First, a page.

On a Sunday four months ago, a vessel pulled unannounced into Sri Lanka’s Colombo harbor: the Chinese Navy submarine Great Wall No. 329, which is designed to carry torpedoes, a cruise missile and a 360-pound warhead. Sri Lanka’s defense minister shrugged it off as an “operational good-will visit.” But anxiety was already radiating as far as New Delhi, where the visit was seen as a clear declaration that China had arrived in India’s backyard — with the blessing of Sri Lanka’s president at the time, Mahinda Rajapaksa.
Whatever China’s long-term plans were for strategically important Sri Lanka, they met with a sudden obstruction on Friday morning, when Mr. Rajapaksa was voted out of office in a startling upset. David Brewster, a visiting fellow at the Strategic and Defense Studies Center at the Australian National University, said that was the price to be paid for dealing with a government that had increasingly centralized power. “You think you only need to deal with one guy,” he said, “and then if you lose that one guy, it has a serious impact on the relationship.” Pic from tech.euoa.net
Sri Lanka’s alliance with China built gradually, during the years when Western nations excoriated Mr. Rajapaksa over his human rights record and China soothed him with billions of dollars in loans for new ports and roads. The relationship seemed to intensify in recent months, prompting fears in neighboring India that, despite vigorous official denials, Mr. Rajapaksa was ready to break with tradition and allow Sri Lankan territory to be used for Chinese military activity.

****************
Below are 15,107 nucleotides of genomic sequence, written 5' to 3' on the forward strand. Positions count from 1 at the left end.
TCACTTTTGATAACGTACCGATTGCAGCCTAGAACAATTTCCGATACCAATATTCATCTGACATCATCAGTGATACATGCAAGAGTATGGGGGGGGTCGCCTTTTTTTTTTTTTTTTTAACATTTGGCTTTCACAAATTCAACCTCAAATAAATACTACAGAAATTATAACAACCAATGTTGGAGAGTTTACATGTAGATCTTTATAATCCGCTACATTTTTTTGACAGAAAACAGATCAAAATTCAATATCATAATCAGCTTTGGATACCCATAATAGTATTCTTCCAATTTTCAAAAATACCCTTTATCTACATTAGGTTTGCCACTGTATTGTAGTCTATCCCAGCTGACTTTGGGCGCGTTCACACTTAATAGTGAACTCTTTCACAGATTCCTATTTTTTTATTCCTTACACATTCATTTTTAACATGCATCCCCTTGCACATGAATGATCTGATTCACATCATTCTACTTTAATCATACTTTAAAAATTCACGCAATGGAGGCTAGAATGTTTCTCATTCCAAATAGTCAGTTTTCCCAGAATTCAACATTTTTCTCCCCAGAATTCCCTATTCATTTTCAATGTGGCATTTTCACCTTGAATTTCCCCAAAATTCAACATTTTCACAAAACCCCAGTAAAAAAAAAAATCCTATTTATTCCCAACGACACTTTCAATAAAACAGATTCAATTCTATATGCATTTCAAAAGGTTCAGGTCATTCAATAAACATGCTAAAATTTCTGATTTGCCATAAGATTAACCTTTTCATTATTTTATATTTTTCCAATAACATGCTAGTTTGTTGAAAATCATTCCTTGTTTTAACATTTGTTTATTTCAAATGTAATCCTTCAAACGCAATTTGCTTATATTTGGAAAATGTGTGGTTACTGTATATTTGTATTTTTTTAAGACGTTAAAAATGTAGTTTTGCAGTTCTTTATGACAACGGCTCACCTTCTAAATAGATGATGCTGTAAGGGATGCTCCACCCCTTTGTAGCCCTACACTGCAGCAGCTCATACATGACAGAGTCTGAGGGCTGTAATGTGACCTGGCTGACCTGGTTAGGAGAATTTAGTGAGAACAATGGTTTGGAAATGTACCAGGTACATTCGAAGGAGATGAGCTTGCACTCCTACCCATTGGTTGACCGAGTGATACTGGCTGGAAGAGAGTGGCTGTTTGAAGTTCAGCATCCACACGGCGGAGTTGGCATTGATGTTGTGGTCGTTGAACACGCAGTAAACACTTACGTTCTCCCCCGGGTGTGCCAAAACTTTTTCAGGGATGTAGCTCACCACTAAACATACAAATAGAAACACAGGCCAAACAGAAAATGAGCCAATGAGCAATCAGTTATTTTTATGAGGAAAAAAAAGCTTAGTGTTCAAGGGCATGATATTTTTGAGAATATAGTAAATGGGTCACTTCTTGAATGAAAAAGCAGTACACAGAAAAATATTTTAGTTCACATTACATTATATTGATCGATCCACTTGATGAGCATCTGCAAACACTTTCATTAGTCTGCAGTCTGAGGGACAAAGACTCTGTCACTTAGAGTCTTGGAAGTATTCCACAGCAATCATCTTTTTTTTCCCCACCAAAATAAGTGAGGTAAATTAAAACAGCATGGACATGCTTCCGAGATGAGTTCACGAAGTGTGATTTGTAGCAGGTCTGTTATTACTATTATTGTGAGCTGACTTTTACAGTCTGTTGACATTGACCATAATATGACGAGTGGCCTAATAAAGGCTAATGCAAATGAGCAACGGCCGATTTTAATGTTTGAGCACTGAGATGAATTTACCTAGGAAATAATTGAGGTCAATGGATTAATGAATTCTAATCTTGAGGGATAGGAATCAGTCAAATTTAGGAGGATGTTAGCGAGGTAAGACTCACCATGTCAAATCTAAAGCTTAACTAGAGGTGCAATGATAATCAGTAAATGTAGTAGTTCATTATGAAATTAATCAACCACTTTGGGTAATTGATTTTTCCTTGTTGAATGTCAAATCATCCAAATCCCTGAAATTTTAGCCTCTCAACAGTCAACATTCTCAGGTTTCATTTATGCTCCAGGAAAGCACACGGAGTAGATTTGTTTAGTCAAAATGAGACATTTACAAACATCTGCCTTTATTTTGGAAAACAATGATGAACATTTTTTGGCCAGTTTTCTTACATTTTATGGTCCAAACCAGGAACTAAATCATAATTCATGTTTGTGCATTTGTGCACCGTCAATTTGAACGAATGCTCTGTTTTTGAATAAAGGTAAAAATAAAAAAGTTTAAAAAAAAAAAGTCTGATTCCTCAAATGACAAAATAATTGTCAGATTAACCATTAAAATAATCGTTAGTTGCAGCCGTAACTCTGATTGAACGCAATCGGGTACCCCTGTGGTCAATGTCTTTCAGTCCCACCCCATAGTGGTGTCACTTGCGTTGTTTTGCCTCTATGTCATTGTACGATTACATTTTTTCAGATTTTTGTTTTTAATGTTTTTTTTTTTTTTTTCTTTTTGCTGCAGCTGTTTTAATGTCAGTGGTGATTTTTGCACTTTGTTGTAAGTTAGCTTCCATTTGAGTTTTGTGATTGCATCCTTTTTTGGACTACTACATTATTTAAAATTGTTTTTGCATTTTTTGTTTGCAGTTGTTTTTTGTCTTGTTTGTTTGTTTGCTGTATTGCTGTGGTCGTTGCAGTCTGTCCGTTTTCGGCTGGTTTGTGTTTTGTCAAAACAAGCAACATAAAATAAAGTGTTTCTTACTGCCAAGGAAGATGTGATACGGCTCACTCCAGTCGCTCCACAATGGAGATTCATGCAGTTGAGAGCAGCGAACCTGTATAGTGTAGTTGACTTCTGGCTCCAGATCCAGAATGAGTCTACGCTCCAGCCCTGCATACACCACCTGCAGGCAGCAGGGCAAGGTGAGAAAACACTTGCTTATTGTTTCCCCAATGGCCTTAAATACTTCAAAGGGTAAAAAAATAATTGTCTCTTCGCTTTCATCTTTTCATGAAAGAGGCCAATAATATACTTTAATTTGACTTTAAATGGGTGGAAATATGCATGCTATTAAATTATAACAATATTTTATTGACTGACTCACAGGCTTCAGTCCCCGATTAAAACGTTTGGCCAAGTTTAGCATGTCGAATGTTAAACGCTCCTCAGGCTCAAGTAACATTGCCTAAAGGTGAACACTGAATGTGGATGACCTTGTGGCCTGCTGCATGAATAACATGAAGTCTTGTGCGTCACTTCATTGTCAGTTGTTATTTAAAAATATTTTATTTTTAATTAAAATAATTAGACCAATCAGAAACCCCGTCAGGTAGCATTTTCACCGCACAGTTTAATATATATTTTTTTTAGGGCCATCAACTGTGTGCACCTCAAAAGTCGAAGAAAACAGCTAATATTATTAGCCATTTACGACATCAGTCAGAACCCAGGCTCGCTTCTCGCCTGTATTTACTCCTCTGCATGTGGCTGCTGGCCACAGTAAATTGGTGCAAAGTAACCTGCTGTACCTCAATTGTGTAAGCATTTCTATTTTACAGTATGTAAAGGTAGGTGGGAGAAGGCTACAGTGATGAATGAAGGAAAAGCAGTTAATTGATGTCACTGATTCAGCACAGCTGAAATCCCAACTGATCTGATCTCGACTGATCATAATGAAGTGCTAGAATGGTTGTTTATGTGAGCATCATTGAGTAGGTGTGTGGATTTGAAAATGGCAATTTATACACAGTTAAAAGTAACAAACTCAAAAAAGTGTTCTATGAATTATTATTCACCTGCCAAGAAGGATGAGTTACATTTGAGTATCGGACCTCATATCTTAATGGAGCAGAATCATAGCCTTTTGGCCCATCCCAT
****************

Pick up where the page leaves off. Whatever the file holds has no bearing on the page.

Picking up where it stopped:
Chinese-funded infrastructure projects were among Mr. Rajapaksa’s central accomplishments. Gleaming modern cranes stand in a row at the waterfront in Colombo, the capital, where, in September, President Xi Jinping of China began construction of a $1.5 billion “port city” including malls, hotels and marinas, part of a constellation of Chinese investments that represent an estimated $4 billion in loans. So many Chinese construction crews have begun work in Sri Lanka that one newspaper reported a surge of interest in studying Mandarin by locals who hope to land work as interpreters.